So the banks assume the deck is stacked in their favor, anyone going to a counselor must not be able to avail themselves of Chapter 7, and they can therefore put the screws on them.
The banks are badly overplaying their hand. We’ll see largely sympathetic media coverage of people hurt by this change in posture. And we have regime change coming in DC. Banks are becoming wards of the state; their ability to demand that the bankruptcy law stay intact when they need to be put on life support, is slim. While frontal revocation of the new bankruptcy law may entail too much high drama, it can be quietly gutted via exemptions here and there.
Elizabeth Warren of Credit Slips has some further observations:
This has at least three implications for the short term future of the economy:
First, family debts are tied to each other. If fewer consumers can get any relief, more counseling plans will fail. That means more bankruptcies, and, while they are at it, more consumers discharging other debts such as medical bills. More consumers will also take a second look at whether it makes sense to give back the car for which the loan far exceeds the value. This is also the time to look at the home mortgage and think about whether trying to make the payment after a reset is worthwhile. Don’t get me wrong: this won’t affect millions, but, at the margins, a credit card squeeze on interest rates will push more people to give up altogether–and that will affect returns for other lenders as well.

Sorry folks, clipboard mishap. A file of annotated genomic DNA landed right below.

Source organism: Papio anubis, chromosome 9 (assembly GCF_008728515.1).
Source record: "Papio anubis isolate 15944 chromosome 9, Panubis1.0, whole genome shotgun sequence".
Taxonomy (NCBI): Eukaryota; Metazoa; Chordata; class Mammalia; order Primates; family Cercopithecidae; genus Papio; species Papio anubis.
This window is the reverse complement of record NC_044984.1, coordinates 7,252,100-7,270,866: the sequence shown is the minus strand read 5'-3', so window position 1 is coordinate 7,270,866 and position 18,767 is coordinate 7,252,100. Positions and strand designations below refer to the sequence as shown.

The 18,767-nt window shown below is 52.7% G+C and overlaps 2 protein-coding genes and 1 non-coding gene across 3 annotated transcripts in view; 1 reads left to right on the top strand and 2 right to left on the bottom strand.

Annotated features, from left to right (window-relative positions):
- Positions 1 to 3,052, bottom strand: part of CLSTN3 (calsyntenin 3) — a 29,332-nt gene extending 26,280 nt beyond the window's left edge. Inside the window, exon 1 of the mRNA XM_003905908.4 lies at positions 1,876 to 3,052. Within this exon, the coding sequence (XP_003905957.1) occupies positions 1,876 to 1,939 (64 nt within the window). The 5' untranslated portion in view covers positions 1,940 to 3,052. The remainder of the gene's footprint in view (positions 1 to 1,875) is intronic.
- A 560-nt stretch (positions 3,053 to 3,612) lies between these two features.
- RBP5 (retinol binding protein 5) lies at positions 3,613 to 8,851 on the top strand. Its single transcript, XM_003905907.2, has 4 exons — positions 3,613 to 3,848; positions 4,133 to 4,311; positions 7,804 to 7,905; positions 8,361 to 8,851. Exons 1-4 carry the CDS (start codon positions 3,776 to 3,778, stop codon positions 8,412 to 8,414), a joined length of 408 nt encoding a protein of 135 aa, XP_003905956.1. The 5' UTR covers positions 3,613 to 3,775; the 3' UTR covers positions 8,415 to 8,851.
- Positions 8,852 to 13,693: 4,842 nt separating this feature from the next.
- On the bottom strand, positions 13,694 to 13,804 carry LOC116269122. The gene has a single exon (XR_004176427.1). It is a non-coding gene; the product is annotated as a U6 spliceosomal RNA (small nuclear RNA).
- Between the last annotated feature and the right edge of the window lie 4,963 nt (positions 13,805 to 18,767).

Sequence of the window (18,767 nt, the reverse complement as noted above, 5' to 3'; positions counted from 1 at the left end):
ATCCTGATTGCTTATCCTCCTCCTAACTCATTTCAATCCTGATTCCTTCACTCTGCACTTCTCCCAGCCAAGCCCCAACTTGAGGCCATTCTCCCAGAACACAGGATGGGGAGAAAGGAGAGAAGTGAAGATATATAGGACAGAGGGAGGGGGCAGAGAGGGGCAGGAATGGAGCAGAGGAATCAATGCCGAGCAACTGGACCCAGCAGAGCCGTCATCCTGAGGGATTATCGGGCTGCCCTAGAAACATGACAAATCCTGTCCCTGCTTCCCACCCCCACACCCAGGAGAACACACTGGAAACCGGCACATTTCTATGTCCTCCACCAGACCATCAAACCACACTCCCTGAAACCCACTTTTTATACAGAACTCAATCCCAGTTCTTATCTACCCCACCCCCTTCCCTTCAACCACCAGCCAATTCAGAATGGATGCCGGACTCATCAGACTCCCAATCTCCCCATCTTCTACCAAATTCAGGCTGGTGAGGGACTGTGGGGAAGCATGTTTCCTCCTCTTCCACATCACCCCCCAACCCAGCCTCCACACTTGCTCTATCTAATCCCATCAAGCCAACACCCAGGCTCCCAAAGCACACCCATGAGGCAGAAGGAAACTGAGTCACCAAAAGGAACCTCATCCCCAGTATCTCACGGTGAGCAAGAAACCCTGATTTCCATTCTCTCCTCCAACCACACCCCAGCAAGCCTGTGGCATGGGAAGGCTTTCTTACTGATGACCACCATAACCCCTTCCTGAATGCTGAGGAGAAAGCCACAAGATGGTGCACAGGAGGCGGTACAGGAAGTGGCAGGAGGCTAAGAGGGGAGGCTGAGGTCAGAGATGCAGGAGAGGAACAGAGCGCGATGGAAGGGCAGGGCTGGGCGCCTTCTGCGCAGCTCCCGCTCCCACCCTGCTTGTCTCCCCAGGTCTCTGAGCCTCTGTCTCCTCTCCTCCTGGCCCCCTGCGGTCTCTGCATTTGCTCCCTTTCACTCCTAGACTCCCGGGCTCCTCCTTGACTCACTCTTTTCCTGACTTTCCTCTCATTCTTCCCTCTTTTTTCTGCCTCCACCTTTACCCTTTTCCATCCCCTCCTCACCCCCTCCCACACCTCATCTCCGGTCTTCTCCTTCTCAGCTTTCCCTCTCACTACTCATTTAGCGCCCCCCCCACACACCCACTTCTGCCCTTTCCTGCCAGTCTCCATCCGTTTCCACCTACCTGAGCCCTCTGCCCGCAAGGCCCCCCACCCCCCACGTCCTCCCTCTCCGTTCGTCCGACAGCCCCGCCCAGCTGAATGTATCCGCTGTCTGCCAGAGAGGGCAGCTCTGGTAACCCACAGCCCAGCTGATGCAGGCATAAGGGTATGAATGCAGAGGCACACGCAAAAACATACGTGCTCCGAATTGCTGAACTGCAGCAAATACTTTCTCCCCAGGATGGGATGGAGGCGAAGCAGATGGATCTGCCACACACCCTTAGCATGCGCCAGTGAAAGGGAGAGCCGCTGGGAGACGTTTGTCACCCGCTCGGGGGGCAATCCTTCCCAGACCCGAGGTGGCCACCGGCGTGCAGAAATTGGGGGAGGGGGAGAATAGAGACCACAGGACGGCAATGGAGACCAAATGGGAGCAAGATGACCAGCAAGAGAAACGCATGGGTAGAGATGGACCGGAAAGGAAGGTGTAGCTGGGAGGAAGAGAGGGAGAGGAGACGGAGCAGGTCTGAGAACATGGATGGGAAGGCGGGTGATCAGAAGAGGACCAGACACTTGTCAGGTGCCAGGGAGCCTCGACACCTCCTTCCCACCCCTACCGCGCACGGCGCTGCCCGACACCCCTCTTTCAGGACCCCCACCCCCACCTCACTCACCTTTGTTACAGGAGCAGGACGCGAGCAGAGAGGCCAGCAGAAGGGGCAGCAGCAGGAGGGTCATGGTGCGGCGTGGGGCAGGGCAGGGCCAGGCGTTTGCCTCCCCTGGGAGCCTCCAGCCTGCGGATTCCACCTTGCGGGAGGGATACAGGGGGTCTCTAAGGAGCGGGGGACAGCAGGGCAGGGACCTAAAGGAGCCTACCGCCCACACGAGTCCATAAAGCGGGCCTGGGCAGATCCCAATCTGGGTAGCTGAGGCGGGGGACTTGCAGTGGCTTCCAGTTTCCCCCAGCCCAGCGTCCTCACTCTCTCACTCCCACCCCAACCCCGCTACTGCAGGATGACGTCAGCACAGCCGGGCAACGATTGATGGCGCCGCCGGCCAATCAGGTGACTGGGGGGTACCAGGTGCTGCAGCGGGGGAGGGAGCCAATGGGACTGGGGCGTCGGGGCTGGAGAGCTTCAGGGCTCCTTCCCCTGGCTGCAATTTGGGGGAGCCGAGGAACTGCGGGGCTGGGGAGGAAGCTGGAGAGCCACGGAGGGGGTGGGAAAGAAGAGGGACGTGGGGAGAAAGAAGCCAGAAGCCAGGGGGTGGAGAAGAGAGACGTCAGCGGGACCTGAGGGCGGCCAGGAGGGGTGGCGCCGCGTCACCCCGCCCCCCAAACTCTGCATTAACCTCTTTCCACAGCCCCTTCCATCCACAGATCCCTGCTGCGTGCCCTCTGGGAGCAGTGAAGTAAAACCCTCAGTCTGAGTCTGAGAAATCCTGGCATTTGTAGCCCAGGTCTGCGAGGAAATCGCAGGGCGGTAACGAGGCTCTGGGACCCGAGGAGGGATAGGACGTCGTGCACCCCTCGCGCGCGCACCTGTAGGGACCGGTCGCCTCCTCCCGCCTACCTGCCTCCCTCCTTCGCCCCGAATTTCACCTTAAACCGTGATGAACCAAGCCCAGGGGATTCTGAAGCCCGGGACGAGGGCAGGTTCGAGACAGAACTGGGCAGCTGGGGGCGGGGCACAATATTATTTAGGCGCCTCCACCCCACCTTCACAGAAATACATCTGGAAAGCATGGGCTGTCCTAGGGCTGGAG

Second, the race is on. If Discover won’t lower rates, Citi will quickly figure out that a customer’s limited funds are going disproportionately to a competitor. Time for Citi to get tough–and so on.
Third, the news is bad on every front. Employment is down and defaults on home mortgages, car loans and credit cards are up. The consumer can’t pull the load, and the lenders who made huge profits off those consumers over the past decade or so are facing big losses. The idea that a one-shot stimulus will get us out of this mess seems more fanciful every day.